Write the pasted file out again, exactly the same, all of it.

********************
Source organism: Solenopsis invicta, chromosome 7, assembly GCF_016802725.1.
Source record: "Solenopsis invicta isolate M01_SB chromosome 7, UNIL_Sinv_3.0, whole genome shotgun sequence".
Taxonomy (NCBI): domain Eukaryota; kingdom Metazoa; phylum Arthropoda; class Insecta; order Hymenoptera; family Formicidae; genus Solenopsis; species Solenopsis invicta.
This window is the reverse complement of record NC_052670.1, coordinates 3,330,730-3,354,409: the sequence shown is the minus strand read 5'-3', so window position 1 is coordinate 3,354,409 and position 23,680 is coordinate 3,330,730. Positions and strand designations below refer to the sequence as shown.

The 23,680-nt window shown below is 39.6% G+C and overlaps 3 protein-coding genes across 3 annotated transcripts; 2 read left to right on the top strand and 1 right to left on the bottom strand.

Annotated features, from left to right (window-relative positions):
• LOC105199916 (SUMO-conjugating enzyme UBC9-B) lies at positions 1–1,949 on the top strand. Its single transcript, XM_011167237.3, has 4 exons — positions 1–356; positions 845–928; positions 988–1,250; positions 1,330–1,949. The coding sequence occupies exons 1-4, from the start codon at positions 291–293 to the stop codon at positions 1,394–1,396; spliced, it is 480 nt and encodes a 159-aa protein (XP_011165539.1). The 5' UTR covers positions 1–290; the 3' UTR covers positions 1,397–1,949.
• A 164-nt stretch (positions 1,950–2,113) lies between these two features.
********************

Source organism: Solenopsis invicta, chromosome 7, assembly GCF_016802725.1.
Source record: "Solenopsis invicta isolate M01_SB chromosome 7, UNIL_Sinv_3.0, whole genome shotgun sequence".
Taxonomy (NCBI): domain Eukaryota; kingdom Metazoa; phylum Arthropoda; class Insecta; order Hymenoptera; family Formicidae; genus Solenopsis; species Solenopsis invicta.
This window is the reverse complement of record NC_052670.1, coordinates 3,330,730-3,354,409: the sequence shown is the minus strand read 5'-3', so window position 1 is coordinate 3,354,409 and position 23,680 is coordinate 3,330,730. Positions and strand designations below refer to the sequence as shown.

The 23,680-nt window shown below is 39.6% G+C and overlaps 3 protein-coding genes across 3 annotated transcripts; 2 read left to right on the top strand and 1 right to left on the bottom strand.

Annotated features, from left to right (window-relative positions):
• LOC105199916 (SUMO-conjugating enzyme UBC9-B) lies at positions 1–1,949 on the top strand. Its single transcript, XM_011167237.3, has 4 exons — positions 1–356; positions 845–928; positions 988–1,250; positions 1,330–1,949. The coding sequence occupies exons 1-4, from the start codon at positions 291–293 to the stop codon at positions 1,394–1,396; spliced, it is 480 nt and encodes a 159-aa protein (XP_011165539.1). The 5' UTR covers positions 1–290; the 3' UTR covers positions 1,397–1,949.
• A 164-nt stretch (positions 1,950–2,113) lies between these two features.